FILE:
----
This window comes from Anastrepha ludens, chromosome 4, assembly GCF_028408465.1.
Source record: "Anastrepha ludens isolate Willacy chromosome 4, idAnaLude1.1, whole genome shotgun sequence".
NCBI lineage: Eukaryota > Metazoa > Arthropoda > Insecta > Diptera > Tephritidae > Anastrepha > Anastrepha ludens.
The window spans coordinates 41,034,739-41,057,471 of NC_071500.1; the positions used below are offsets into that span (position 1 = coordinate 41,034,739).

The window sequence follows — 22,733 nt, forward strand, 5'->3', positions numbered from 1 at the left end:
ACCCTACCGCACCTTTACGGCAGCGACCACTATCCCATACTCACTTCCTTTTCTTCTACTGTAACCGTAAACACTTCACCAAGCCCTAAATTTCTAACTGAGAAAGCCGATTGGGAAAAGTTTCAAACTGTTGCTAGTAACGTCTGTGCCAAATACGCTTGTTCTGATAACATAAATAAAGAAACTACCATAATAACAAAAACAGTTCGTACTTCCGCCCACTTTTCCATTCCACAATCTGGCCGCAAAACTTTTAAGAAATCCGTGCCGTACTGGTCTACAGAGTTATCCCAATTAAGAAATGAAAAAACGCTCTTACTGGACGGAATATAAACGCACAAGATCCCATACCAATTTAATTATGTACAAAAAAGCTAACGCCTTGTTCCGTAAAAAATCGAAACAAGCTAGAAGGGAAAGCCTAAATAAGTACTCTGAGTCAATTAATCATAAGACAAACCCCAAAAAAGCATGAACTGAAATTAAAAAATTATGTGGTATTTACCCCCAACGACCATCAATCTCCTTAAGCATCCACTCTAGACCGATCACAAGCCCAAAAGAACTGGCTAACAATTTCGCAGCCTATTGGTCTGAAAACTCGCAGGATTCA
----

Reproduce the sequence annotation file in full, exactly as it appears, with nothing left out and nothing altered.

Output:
This window comes from Anastrepha ludens, chromosome 4, assembly GCF_028408465.1.
Source record: "Anastrepha ludens isolate Willacy chromosome 4, idAnaLude1.1, whole genome shotgun sequence".
NCBI lineage: Eukaryota > Metazoa > Arthropoda > Insecta > Diptera > Tephritidae > Anastrepha > Anastrepha ludens.
The window spans coordinates 41,034,739-41,057,471 of NC_071500.1; the positions used below are offsets into that span (position 1 = coordinate 41,034,739).

The window sequence follows — 22,733 nt, forward strand, 5'->3', positions numbered from 1 at the left end:
ACCCTACCGCACCTTTACGGCAGCGACCACTATCCCATACTCACTTCCTTTTCTTCTACTGTAACCGTAAACACTTCACCAAGCCCTAAATTTCTAACTGAGAAAGCCGATTGGGAAAAGTTTCAAACTGTTGCTAGTAACGTCTGTGCCAAATACGCTTGTTCTGATAACATAAATAAAGAAACTACCATAATAACAAAAACAGTTCGTACTTCCGCCCACTTTTCCATTCCACAATCTGGCCGCAAAACTTTTAAGAAATCCGTGCCGTACTGGTCTACAGAGTTATCCCAATTAAGAAATGAAAAAACGCTCTTACTGGACGGAATATAAACGCACAAGATCCCATACCAATTTAATTATGTACAAAAAAGCTAACGCCTTGTTCCGTAAAAAATCGAAACAAGCTAGAAGGGAAAGCCTAAATAAGTACTCTGAGTCAATTAATCATAAGACAAACCCCAAAAAAGCATGAACTGAAATTAAAAAATTATGTGGTATTTACCCCCAACGACCATCAATCTCCTTAAGCATCCACTCTAGACCGATCACAAGCCCAAAAGAACTGGCTAACAATTTCGCAGCCTATTGGTCTGAAAACTCGCAGGATTCA